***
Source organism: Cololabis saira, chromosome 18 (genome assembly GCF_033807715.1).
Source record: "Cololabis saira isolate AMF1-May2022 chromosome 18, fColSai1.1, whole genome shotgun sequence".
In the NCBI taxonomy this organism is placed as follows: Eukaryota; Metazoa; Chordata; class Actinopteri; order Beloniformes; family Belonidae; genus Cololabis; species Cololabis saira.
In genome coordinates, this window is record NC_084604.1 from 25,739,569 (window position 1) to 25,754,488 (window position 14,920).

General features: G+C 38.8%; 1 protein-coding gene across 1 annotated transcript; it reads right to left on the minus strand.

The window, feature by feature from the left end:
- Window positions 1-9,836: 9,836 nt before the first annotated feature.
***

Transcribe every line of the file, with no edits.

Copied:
Source organism: Cololabis saira, chromosome 18 (genome assembly GCF_033807715.1).
Source record: "Cololabis saira isolate AMF1-May2022 chromosome 18, fColSai1.1, whole genome shotgun sequence".
In the NCBI taxonomy this organism is placed as follows: Eukaryota; Metazoa; Chordata; class Actinopteri; order Beloniformes; family Belonidae; genus Cololabis; species Cololabis saira.
In genome coordinates, this window is record NC_084604.1 from 25,739,569 (window position 1) to 25,754,488 (window position 14,920).

General features: G+C 38.8%; 1 protein-coding gene across 1 annotated transcript; it reads right to left on the minus strand.

The window, feature by feature from the left end:
- Window positions 1-9,836: 9,836 nt before the first annotated feature.